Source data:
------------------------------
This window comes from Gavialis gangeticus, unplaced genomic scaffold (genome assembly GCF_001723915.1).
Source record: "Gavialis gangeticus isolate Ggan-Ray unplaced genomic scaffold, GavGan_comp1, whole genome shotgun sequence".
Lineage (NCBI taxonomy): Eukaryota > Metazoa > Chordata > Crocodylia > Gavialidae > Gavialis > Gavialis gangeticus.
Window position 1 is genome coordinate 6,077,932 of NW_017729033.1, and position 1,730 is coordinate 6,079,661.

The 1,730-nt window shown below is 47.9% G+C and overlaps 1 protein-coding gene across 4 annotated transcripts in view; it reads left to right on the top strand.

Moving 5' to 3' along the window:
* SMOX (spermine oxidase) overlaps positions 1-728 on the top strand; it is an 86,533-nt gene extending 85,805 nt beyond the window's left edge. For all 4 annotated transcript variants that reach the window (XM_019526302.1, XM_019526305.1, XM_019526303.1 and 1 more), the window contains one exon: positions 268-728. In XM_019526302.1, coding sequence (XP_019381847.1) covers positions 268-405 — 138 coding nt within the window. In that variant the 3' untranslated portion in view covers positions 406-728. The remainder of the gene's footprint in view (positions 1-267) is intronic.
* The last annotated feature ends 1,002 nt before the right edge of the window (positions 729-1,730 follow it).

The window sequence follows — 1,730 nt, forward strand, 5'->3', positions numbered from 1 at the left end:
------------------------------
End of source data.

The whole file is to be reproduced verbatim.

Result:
This window comes from Gavialis gangeticus, unplaced genomic scaffold (genome assembly GCF_001723915.1).
Source record: "Gavialis gangeticus isolate Ggan-Ray unplaced genomic scaffold, GavGan_comp1, whole genome shotgun sequence".
Lineage (NCBI taxonomy): Eukaryota > Metazoa > Chordata > Crocodylia > Gavialidae > Gavialis > Gavialis gangeticus.
Window position 1 is genome coordinate 6,077,932 of NW_017729033.1, and position 1,730 is coordinate 6,079,661.

The 1,730-nt window shown below is 47.9% G+C and overlaps 1 protein-coding gene across 4 annotated transcripts in view; it reads left to right on the top strand.

Moving 5' to 3' along the window:
* SMOX (spermine oxidase) overlaps positions 1-728 on the top strand; it is an 86,533-nt gene extending 85,805 nt beyond the window's left edge. For all 4 annotated transcript variants that reach the window (XM_019526302.1, XM_019526305.1, XM_019526303.1 and 1 more), the window contains one exon: positions 268-728. In XM_019526302.1, coding sequence (XP_019381847.1) covers positions 268-405 — 138 coding nt within the window. In that variant the 3' untranslated portion in view covers positions 406-728. The remainder of the gene's footprint in view (positions 1-267) is intronic.
* The last annotated feature ends 1,002 nt before the right edge of the window (positions 729-1,730 follow it).

The window sequence follows — 1,730 nt, forward strand, 5'->3', positions numbered from 1 at the left end: